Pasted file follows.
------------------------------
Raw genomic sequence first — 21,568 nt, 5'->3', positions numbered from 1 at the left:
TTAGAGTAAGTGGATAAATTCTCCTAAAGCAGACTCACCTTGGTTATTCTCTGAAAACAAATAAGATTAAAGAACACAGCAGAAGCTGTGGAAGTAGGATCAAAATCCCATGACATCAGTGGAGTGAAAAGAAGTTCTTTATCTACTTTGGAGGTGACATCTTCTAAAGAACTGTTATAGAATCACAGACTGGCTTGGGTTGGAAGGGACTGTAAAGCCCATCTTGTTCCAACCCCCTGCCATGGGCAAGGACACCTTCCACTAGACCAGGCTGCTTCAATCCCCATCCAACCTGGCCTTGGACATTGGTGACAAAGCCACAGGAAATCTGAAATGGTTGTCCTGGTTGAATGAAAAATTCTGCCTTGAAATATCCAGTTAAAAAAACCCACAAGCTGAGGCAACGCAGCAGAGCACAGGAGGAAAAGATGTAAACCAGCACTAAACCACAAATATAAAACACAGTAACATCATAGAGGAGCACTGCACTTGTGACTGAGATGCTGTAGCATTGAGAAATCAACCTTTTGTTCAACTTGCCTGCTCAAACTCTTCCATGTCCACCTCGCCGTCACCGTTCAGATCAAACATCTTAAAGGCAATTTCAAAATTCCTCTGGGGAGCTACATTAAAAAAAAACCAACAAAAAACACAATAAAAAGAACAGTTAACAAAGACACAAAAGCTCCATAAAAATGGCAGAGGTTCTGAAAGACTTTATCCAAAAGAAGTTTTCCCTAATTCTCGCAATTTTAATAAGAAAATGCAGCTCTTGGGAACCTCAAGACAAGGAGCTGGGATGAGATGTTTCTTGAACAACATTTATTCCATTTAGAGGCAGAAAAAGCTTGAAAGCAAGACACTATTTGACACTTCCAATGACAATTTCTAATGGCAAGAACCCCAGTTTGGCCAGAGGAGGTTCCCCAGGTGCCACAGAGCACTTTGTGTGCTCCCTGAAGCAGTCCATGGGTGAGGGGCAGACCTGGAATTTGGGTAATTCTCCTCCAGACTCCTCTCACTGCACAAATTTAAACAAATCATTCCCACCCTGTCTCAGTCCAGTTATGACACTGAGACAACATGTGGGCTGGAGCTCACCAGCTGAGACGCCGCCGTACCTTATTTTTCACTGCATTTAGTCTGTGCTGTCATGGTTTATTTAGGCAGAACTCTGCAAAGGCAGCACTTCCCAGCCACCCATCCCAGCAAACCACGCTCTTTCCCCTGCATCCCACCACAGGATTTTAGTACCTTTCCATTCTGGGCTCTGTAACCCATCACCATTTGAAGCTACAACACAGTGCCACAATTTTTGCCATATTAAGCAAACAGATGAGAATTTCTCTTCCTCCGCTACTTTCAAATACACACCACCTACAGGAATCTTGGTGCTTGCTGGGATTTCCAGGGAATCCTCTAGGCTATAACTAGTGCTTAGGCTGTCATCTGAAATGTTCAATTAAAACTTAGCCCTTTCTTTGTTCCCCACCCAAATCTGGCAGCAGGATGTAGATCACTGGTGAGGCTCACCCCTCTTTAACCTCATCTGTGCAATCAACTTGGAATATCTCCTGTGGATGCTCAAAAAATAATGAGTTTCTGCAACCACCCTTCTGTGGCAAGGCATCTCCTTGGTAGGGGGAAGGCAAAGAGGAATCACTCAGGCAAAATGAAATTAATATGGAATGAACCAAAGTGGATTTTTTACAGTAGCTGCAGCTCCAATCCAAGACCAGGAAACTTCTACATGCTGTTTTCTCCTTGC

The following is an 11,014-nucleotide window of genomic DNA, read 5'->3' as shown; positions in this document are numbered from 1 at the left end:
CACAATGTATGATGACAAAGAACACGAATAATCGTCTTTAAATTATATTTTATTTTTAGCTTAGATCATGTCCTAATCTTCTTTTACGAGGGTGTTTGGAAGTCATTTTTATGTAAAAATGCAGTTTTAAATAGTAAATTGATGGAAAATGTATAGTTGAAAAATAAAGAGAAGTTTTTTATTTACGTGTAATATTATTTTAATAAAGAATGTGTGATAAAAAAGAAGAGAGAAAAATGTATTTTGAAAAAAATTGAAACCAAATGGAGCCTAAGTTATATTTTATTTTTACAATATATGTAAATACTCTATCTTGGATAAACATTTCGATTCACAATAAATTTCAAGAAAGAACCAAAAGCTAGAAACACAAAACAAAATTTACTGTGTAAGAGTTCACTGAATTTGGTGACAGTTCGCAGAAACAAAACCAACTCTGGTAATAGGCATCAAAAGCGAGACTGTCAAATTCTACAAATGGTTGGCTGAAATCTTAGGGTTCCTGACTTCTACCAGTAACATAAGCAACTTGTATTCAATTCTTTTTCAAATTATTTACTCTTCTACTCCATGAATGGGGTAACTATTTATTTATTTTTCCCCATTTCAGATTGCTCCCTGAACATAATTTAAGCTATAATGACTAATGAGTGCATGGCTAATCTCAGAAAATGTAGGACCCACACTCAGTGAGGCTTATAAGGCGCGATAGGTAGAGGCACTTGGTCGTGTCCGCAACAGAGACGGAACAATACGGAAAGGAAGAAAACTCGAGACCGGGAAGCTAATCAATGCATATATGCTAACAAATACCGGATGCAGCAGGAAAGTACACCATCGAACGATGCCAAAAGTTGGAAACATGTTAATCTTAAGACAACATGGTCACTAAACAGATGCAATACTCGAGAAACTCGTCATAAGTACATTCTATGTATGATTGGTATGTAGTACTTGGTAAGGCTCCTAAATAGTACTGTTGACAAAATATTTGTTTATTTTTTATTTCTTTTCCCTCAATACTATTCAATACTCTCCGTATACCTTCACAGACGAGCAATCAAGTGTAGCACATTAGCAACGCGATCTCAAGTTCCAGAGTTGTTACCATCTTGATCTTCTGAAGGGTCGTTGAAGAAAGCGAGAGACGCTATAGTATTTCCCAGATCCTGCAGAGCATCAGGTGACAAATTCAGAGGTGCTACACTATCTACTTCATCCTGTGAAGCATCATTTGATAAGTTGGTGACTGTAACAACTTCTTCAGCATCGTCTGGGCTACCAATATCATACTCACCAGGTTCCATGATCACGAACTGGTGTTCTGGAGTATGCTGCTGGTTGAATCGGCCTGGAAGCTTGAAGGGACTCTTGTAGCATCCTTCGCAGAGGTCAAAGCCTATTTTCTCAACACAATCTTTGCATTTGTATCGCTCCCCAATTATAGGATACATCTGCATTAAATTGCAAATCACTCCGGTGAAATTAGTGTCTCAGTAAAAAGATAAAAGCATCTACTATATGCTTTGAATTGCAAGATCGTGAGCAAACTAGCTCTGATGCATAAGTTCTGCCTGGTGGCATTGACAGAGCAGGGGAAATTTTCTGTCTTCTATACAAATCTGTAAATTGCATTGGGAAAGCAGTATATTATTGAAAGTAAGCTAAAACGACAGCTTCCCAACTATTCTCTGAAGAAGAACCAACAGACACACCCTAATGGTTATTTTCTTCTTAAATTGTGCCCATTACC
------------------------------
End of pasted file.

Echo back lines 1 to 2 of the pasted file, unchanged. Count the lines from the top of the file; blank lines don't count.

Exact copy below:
Raw genomic sequence first — 21,568 nt, 5'->3', positions numbered from 1 at the left:
TTAGAGTAAGTGGATAAATTCTCCTAAAGCAGACTCACCTTGGTTATTCTCTGAAAACAAATAAGATTAAAGAACACAGCAGAAGCTGTGGAAGTAGGATCAAAATCCCATGACATCAGTGGAGTGAAAAGAAGTTCTTTATCTACTTTGGAGGTGACATCTTCTAAAGAACTGTTATAGAATCACAGACTGGCTTGGGTTGGAAGGGACTGTAAAGCCCATCTTGTTCCAACCCCCTGCCATGGGCAAGGACACCTTCCACTAGACCAGGCTGCTTCAATCCCCATCCAACCTGGCCTTGGACATTGGTGACAAAGCCACAGGAAATCTGAAATGGTTGTCCTGGTTGAATGAAAAATTCTGCCTTGAAATATCCAGTTAAAAAAACCCACAAGCTGAGGCAACGCAGCAGAGCACAGGAGGAAAAGATGTAAACCAGCACTAAACCACAAATATAAAACACAGTAACATCATAGAGGAGCACTGCACTTGTGACTGAGATGCTGTAGCATTGAGAAATCAACCTTTTGTTCAACTTGCCTGCTCAAACTCTTCCATGTCCACCTCGCCGTCACCGTTCAGATCAAACATCTTAAAGGCAATTTCAAAATTCCTCTGGGGAGCTACATTAAAAAAAAACCAACAAAAAACACAATAAAAAGAACAGTTAACAAAGACACAAAAGCTCCATAAAAATGGCAGAGGTTCTGAAAGACTTTATCCAAAAGAAGTTTTCCCTAATTCTCGCAATTTTAATAAGAAAATGCAGCTCTTGGGAACCTCAAGACAAGGAGCTGGGATGAGATGTTTCTTGAACAACATTTATTCCATTTAGAGGCAGAAAAAGCTTGAAAGCAAGACACTATTTGACACTTCCAATGACAATTTCTAATGGCAAGAACCCCAGTTTGGCCAGAGGAGGTTCCCCAGGTGCCACAGAGCACTTTGTGTGCTCCCTGAAGCAGTCCATGGGTGAGGGGCAGACCTGGAATTTGGGTAATTCTCCTCCAGACTCCTCTCACTGCACAAATTTAAACAAATCATTCCCACCCTGTCTCAGTCCAGTTATGACACTGAGACAACATGTGGGCTGGAGCTCACCAGCTGAGACGCCGCCGTACCTTATTTTTCACTGCATTTAGTCTGTGCTGTCATGGTTTATTTAGGCAGAACTCTGCAAAGGCAGCACTTCCCAGCCACCCATCCCAGCAAACCACGCTCTTTCCCCTGCATCCCACCACAGGATTTTAGTACCTTTCCATTCTGGGCTCTGTAACCCATCACCATTTGAAGCTACAACACAGTGCCACAATTTTTGCCATATTAAGCAAACAGATGAGAATTTCTCTTCCTCCGCTACTTTCAAATACACACCACCTACAGGAATCTTGGTGCTTGCTGGGATTTCCAGGGAATCCTCTAGGCTATAACTAGTGCTTAGGCTGTCATCTGAAATGTTCAATTAAAACTTAGCCCTTTCTTTGTTCCCCACCCAAATCTGGCAGCAGGATGTAGATCACTGGTGAGGCTCACCCCTCTTTAACCTCATCTGTGCAATCAACTTGGAATATCTCCTGTGGATGCTCAAAAAATAATGAGTTTCTGCAACCACCCTTCTGTGGCAAGGCATCTCCTTGGTAGGGGGAAGGCAAAGAGGAATCACTCAGGCAAAATGAAATTAATATGGAATGAACCAAAGTGGATTTTTTACAGTAGCTGCAGCTCCAATCCAAGACCAGGAAACTTCTACATGCTGTTTTCTCCTTGC